International Round-Up: Denmark grants permission to resume Nord Stream 2 project

The permission is expected to minimise the impact of US sanctions on the project. Meanwhile, Denmark stresses the importance of the Open Skies Treaty after US withdrawal from the deal

The Danish Energy Agency on Monday granted permission to complete Russia’s Nord Stream 2 pipeline project using less technologically advanced ships.

The move is expected to minimise the impact of US sanctions on the project.

The pipeline—a 120-kilometer long stretch—can now be completed using Russian vessels. In December 2019, the project was put on hold due to US sanctions that kept Western companies from supplying vessels to lay pipelines.

Bone of contention
The project has stirred disagreement among the US, Europe and Russia.

Washington has taken steps to block its construction as it fears that the project will increase Europe’s dependence on Russia.

However, German Chancellor Angela Merkel has shown support for the project and questioned the basis of US sanctions.

Denmark to honour Open Skies Treaty
Denmark took part in an important meeting on the Open Skies Treaty on Monday. The foreign minister, Jeppe Kofod, said that the treaty is of great importance to Denmark and the rest of Europe. “Efforts [are] needed to strengthen, not weaken, the European security architecture. DK will do its part,” he said on Twitter. In May, Washington announced that it would pull out from the treaty after US President Donald Trump accused Moscow of violating its terms. The treaty is a 35-nation deal allowing unarmed surveillance flights over its member countries.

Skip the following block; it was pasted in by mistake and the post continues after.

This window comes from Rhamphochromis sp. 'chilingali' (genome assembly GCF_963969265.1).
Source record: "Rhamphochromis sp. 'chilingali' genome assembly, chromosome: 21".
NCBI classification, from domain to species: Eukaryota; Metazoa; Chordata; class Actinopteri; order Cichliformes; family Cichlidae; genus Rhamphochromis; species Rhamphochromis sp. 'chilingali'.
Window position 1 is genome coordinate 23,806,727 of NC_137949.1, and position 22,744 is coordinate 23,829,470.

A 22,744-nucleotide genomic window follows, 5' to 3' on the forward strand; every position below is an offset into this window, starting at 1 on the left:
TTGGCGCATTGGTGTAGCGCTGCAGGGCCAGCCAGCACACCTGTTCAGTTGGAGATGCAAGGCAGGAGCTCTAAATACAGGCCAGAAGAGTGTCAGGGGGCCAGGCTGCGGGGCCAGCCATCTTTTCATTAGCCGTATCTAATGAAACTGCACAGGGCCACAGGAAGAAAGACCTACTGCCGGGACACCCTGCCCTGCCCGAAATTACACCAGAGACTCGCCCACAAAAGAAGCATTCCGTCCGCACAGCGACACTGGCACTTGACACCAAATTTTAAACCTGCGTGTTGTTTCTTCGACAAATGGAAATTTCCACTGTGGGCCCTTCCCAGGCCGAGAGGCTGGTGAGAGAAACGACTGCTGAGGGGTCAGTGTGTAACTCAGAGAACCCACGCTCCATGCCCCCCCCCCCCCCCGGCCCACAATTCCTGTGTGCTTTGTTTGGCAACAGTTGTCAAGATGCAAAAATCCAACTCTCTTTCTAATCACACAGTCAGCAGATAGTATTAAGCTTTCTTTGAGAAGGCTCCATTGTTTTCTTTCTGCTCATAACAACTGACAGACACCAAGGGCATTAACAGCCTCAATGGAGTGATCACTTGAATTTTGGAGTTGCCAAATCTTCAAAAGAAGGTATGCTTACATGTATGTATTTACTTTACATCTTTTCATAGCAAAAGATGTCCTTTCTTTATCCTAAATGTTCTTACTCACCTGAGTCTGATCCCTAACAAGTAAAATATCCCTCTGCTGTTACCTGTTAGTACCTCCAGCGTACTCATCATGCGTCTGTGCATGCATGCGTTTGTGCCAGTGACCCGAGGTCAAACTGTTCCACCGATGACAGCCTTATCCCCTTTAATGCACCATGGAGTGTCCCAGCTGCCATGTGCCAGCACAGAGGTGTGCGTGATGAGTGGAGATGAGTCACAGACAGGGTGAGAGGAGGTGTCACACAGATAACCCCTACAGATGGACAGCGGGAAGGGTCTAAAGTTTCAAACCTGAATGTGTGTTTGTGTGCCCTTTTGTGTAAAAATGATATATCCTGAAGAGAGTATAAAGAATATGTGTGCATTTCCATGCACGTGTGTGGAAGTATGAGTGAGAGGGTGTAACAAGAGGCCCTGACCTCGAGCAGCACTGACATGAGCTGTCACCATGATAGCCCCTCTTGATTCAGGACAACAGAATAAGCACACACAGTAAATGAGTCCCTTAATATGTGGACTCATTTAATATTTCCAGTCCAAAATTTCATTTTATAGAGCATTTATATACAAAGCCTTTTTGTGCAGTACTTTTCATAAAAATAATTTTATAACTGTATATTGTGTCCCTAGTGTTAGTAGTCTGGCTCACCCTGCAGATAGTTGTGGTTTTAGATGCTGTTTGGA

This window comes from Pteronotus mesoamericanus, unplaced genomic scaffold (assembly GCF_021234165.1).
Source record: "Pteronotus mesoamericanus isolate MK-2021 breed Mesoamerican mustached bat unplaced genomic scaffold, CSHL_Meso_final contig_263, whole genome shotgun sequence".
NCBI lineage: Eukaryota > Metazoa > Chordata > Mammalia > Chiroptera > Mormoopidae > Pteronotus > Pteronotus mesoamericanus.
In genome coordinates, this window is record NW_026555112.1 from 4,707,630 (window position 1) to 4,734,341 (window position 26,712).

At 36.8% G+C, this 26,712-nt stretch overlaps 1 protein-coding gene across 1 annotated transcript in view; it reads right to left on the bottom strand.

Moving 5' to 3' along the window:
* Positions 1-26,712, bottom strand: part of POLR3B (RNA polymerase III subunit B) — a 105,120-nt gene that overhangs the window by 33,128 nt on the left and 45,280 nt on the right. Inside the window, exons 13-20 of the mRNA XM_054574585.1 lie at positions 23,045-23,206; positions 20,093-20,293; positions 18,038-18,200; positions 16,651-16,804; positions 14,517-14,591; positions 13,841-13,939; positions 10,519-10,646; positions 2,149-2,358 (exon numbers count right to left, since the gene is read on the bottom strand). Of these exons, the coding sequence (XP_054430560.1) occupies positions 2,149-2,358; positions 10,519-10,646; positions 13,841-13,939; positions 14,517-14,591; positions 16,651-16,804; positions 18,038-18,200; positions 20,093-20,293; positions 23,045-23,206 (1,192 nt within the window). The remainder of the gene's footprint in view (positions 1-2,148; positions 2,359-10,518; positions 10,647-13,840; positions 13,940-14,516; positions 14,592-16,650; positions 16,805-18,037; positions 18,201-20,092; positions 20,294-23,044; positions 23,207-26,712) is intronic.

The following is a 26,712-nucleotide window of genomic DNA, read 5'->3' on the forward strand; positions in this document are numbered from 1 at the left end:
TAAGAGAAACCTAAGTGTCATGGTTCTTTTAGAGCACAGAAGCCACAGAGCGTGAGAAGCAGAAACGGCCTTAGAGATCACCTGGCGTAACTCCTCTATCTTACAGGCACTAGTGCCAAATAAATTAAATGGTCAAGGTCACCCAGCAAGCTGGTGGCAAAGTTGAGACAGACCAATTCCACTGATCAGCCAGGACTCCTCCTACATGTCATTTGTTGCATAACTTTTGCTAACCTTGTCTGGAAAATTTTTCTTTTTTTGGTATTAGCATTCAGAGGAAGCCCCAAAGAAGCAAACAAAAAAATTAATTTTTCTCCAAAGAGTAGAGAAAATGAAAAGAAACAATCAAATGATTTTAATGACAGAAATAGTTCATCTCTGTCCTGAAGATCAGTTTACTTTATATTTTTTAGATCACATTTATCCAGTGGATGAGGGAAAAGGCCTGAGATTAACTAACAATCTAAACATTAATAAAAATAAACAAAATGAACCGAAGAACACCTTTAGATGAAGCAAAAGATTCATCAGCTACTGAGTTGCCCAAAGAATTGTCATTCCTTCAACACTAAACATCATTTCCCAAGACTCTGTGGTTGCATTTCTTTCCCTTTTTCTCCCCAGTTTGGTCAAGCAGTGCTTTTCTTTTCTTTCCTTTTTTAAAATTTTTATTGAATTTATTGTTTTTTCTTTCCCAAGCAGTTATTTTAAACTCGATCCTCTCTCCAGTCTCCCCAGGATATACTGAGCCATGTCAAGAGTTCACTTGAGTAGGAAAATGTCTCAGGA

UK, Denmark and The Netherlands enter agreements with Somaliland
Denmark, the United Kingdom and the Netherlands signed agreements with the government of Somaliland to develop critical infrastructure. The agreements entail developing road projects, agricultural systems, water facilities and fisheries to increase economic growth. Somaliland broke away from Somalia in 1991 and operates as an independent state but has not won international recognition.

Denmark to invest in Ethiopian wind energy sector
The government is set to invest 7 million kroner on energy cooperation in Ethiopia. The programmme, “Acclerating Wind Power Generation”, which began in 2017 will now continue until the end of 2020. The Ministry of Foreign Affairs said that the project is meant to cement Ethiopia’s position as a key exporter of sustainable energy to neighbouring countries such as Kenya and Sudan. Ethiopia aims to be a carbon neutral middle-income country by 2025.